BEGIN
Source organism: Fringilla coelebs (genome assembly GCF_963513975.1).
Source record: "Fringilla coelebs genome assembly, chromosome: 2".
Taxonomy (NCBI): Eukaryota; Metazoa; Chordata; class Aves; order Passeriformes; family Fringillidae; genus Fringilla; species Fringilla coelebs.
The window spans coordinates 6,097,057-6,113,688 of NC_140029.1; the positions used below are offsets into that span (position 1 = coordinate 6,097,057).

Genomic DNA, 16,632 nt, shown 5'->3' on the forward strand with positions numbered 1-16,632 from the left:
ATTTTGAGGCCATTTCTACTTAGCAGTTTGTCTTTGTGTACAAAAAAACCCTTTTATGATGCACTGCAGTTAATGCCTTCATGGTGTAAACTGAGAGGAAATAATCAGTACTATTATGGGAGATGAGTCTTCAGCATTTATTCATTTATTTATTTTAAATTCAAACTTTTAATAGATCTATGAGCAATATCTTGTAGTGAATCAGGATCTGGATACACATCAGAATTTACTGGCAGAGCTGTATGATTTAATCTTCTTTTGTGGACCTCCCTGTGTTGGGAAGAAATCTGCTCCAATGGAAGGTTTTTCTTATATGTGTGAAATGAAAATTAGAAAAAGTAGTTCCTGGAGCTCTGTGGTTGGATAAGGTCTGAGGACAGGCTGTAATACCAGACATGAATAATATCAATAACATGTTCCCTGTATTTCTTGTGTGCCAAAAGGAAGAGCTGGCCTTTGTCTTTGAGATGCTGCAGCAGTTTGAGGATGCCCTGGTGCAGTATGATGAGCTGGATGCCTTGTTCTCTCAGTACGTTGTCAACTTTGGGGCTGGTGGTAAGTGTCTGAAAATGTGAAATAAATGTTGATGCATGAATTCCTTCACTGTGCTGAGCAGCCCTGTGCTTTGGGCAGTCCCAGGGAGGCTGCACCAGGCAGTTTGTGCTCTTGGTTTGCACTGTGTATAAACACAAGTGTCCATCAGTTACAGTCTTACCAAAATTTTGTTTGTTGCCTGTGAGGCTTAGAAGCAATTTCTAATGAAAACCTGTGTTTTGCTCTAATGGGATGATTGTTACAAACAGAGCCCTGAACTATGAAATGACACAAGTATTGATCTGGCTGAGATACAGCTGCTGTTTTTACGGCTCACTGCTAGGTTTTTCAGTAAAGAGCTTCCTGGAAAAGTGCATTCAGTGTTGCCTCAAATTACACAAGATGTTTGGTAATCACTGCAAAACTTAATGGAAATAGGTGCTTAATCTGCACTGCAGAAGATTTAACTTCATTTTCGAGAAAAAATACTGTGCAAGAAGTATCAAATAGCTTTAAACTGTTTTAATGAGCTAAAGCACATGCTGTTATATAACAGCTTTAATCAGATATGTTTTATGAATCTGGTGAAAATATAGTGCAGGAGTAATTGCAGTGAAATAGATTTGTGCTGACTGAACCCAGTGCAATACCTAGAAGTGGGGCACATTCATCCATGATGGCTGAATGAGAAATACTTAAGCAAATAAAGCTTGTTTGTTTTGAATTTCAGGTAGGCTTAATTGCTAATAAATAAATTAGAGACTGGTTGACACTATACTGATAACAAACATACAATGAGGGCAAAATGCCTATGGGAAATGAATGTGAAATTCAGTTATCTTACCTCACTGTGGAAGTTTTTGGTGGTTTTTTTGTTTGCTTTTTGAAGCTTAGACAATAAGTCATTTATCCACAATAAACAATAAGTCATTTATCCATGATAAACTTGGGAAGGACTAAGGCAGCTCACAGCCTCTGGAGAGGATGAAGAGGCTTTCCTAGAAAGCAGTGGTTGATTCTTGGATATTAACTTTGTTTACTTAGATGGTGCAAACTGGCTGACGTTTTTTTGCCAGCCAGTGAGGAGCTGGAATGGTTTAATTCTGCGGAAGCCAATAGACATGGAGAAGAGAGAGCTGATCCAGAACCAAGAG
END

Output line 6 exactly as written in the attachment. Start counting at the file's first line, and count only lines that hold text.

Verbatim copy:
ATTTTGAGGCCATTTCTACTTAGCAGTTTGTCTTTGTGTACAAAAAAACCCTTTTATGATGCACTGCAGTTAATGCCTTCATGGTGTAAACTGAGAGGAAATAATCAGTACTATTATGGGAGATGAGTCTTCAGCATTTATTCATTTATTTATTTTAAATTCAAACTTTTAATAGATCTATGAGCAATATCTTGTAGTGAATCAGGATCTGGATACACATCAGAATTTACTGGCAGAGCTGTATGATTTAATCTTCTTTTGTGGACCTCCCTGTGTTGGGAAGAAATCTGCTCCAATGGAAGGTTTTTCTTATATGTGTGAAATGAAAATTAGAAAAAGTAGTTCCTGGAGCTCTGTGGTTGGATAAGGTCTGAGGACAGGCTGTAATACCAGACATGAATAATATCAATAACATGTTCCCTGTATTTCTTGTGTGCCAAAAGGAAGAGCTGGCCTTTGTCTTTGAGATGCTGCAGCAGTTTGAGGATGCCCTGGTGCAGTATGATGAGCTGGATGCCTTGTTCTCTCAGTACGTTGTCAACTTTGGGGCTGGTGGTAAGTGTCTGAAAATGTGAAATAAATGTTGATGCATGAATTCCTTCACTGTGCTGAGCAGCCCTGTGCTTTGGGCAGTCCCAGGGAGGCTGCACCAGGCAGTTTGTGCTCTTGGTTTGCACTGTGTATAAACACAAGTGTCCATCAGTTACAGTCTTACCAAAATTTTGTTTGTTGCCTGTGAGGCTTAGAAGCAATTTCTAATGAAAACCTGTGTTTTGCTCTAATGGGATGATTGTTACAAACAGAGCCCTGAACTATGAAATGACACAAGTATTGATCTGGCTGAGATACAGCTGCTGTTTTTACGGCTCACTGCTAGGTTTTTCAGTAAAGAGCTTCCTGGAAAAGTGCATTCAGTGTTGCCTCAAATTACACAAGATGTTTGGTAATCACTGCAAAACTTAATGGAAATAGGTGCTTAATCTGCACTGCAGAAGATTTAACTTCATTTTCGAGAAAAAATACTGTGCAAGAAGTATCAAATAGCTTTAAACTGTTTTAATGAGCTAAAGCACATGCTGTTATATAACAGCTTTAATCAGATATGTTTTATGAATCTGGTGAAAATATAGTGCAGGAGTAATTGCAGTGAAATAGATTTGTGCTGACTGAACCCAGTGCAATACCTAGAAGTGGGGCACATTCATCCATGATGGCTGAATGAGAAATACTTAAGCAAATAAAGCTTGTTTGTTTTGAATTTCAGGTAGGCTTAATTGCTAATAAATAAATTAGAGACTGGTTGACACTATACTGATAACAAACATACAATGAGGGCAAAATGCCTATGGGAAATGAATGTGAAATTCAGTTATCTTACCTCACTGTGGAAGTTTTTGGTGGTTTTTTTGTTTGCTTTTTGAAGCTTAGACAATAAGTCATTTATCCACAATAAACAATAAGTCATTTATCCATGATAAACTTGGGAAGGACTAAGGCAGCTCACAGCCTCTGGAGAGGATGAAGAGGCTTTCCTAGAAAGCAGTGGTTGATTCTTGGATATTAACTTTGTTTACTTAGATGGTGCAAACTGGCTGACGTTTTTTTGCCAGCCAGTGAGGAGCTGGAATGGTTTAATTCTGCGGAAGCCAATAGACATGGAGAAGAGAGAGCTGATCCAGAACCAAGAG